Does immigration law discourage legal immigration?
General Reference (not clearly pro or con)
Lawyers.com, an immigration lawyers referral website, defined immigration law as follows (accessed June 11, 2007):
"Immigration law is the name given to the branch of law that covers U.S. citizenship, loss of citizenship, and the admission and removal of aliens. Legal immigration involves immigrants, i.e., persons seeking a permanent residence card or 'green card,' and non-immigrants, persons seeking temporary entry to the U.S. under a non-immigrant visa category. Immigration also encompasses asylum, naturalization, denaturalization, deportation, as well as immigration crimes, including illegal immigration, or aliens who enter the U.S. and obtain work illegally."
The Congressional Research Service (CRS), in a May 20, 2003 report entitled "Immigration and Naturalization Fundamentals," offered the following:
"Four major principles underlie U.S. policy on legal permanent immigration: the reunification of families, the admission of immigrants with needed skills, the protection of refugees, and the diversity of admissions by the country of origin. These principles are embodied in federal law, the Immigration and Nationality Act (INA) first codified in 1952. Congress has significantly amended the INA several times since... The conditions for the admission of immigrants are much more stringent than nonimmigrants, and many fewer immigrants than nonimmigrants are admitted. Once admitted, however, immigrants are subject to few restrictions; for example, they may accept and change employment, and may apply for U.S. citizenship through the naturalization process, generally after 5 years."
Does immigration law discourage legal immigration?
National Foundation for American Policy (NFAP), in a May 2006 study entitled "Legal Immigrants: Waiting Forever An Analysis of the Green Card Backlogs and Processing Delays Affecting Families, Skilled Professionals and U.S. Employers," concluded:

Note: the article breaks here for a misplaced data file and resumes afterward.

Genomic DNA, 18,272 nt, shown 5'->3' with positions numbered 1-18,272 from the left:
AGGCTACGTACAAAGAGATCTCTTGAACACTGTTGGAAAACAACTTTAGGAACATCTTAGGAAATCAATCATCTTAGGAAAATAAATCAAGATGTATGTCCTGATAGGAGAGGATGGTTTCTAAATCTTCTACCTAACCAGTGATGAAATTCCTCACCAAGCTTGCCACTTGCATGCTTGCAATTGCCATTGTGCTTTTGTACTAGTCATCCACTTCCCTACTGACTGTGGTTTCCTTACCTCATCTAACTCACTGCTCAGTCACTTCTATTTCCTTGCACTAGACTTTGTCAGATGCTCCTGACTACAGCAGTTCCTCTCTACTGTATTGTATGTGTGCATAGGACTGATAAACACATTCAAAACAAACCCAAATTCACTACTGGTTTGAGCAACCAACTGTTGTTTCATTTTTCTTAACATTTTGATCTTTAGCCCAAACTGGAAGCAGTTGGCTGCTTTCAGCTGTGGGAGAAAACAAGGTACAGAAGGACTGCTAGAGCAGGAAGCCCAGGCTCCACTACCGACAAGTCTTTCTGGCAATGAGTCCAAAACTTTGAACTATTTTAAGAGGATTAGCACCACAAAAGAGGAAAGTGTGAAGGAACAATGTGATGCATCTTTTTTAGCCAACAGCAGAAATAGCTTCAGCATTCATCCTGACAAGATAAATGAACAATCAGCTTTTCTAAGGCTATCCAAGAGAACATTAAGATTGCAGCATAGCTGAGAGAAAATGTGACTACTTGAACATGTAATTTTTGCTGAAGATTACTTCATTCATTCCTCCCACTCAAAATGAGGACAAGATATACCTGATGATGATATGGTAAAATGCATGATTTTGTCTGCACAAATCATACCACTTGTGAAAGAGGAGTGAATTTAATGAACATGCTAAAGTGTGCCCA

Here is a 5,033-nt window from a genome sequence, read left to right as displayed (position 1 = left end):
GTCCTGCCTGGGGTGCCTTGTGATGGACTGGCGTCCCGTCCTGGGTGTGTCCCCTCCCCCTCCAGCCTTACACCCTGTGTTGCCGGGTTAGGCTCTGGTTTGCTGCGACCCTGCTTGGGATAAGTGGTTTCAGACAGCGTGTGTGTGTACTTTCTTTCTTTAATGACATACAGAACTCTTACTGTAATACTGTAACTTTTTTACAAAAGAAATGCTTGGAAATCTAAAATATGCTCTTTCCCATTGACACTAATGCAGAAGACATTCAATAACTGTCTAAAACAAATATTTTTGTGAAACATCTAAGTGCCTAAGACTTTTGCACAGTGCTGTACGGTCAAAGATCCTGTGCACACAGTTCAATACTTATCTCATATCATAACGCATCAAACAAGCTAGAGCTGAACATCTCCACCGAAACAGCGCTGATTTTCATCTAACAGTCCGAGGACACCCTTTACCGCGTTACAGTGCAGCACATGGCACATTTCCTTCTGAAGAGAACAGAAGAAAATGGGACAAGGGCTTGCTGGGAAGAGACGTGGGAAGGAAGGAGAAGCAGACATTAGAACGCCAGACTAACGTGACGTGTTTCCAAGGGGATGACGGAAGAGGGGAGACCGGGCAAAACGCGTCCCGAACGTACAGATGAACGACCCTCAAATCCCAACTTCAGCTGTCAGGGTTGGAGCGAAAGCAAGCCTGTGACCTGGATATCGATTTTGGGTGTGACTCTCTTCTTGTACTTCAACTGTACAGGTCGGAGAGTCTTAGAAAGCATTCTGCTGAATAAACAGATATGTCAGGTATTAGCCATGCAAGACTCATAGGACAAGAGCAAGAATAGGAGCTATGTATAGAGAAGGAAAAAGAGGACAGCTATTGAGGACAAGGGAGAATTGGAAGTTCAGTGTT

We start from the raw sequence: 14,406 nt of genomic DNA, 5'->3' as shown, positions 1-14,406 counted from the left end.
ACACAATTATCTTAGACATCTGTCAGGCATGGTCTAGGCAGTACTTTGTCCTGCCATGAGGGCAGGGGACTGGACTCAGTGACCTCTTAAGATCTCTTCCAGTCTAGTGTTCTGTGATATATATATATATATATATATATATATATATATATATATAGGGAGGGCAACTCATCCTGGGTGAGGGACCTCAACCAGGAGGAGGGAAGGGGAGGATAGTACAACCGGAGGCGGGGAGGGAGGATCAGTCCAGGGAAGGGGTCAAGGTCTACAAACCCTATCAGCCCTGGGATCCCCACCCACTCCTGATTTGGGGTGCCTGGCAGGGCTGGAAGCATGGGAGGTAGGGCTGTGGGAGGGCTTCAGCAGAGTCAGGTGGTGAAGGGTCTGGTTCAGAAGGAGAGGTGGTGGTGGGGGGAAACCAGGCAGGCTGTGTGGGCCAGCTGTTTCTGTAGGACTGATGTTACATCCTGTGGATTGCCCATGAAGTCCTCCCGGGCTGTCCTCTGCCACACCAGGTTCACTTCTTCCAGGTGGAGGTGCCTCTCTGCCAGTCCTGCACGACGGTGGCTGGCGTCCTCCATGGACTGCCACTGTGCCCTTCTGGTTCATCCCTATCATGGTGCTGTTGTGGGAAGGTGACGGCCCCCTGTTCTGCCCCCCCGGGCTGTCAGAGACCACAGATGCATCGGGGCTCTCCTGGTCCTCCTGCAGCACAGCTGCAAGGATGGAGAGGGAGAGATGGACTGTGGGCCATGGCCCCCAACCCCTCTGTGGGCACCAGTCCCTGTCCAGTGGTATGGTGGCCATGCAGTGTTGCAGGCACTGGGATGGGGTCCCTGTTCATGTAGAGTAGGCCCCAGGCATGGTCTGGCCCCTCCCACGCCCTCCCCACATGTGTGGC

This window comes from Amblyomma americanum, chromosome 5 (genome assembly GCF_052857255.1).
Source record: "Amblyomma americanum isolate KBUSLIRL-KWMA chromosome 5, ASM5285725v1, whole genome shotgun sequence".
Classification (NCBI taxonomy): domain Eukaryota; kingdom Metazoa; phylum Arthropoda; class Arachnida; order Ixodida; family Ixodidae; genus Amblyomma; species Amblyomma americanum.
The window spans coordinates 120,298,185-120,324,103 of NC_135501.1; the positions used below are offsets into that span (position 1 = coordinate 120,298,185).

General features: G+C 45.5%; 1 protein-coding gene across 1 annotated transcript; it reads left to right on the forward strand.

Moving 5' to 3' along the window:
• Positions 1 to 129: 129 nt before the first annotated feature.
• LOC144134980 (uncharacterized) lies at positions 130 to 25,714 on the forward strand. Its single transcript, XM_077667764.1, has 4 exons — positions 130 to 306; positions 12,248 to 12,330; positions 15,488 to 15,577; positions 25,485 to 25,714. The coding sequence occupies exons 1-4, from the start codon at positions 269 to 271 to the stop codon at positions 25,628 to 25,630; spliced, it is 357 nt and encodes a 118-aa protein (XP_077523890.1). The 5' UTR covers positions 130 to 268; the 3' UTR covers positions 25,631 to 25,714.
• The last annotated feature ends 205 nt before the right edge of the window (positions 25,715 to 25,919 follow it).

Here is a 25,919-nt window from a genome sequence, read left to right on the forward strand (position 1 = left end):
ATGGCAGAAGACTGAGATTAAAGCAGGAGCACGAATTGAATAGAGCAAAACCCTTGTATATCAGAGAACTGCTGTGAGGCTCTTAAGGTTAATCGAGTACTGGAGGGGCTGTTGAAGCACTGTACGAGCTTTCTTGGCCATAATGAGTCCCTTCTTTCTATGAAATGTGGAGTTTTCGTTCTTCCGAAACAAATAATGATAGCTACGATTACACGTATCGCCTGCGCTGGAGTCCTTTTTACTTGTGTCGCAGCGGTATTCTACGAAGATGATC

"Why don’t people wait to immigrate legally to the United States? The answer is that many people do come here legally but processing delays and the family and employment-based immigration quotas legislated by Congress result in significant wait times – and much frustration – for potential immigrants and U.S. employers. [...] Many Americans do not realize the significant waiting times foreign visitors and business travelers experience to obtain a visa to enter the United States...
Those who 'play by the rules' are likely to wait many years to become a lawful permanent resident, whether they are sponsored by an employer or a family member. Waits for green cards (permanent residence) in the Skilled Workers and Professionals category have worsened considerably in the past few years, with the current wait for a newly sponsored high skill immigrant in this category exceeding 5 years...
Siblings of U.S. citizens can expect to wait 11 to 12 years from today before immigrating to America (22 years from the Philippines). Unmarried adult children can anticipate waiting 6 years, but 13 years if from Mexico and 14 years from the Philippines. A spouse or minor child of a legal resident (green card holder) from Mexico has a 7 year wait (a 5 year wait from other countries)."
Phil Gingrey, MD, U.S. Representative (R-GA), in a May 8, 2007 congressional hearing testimony to the House Judiciary Committee, Subcommittee on Immigration, Citizenship, Refugees, Border Security, and International Law entitled "The Role of Family in Immigration," stated:
"An often overlooked problem is our flawed system of legal immigration and how it may contribute to illegal immigration... it is one of the fundamental reasons why our businesses have problems sponsoring legal immigrants, why our federal caseworkers have problems with paperwork backlogs, and why our system has become so frustrating that individuals outside the United States would rather risk immigrating here illegally than wait forever in line... Depending on the country of application it could be 10 to 40 years or more before that visa is available under regular skill-based circumstances. As a result, a third of current legal immigrants... first came here as illegal aliens until their visa came up and they then went home to process the paperwork."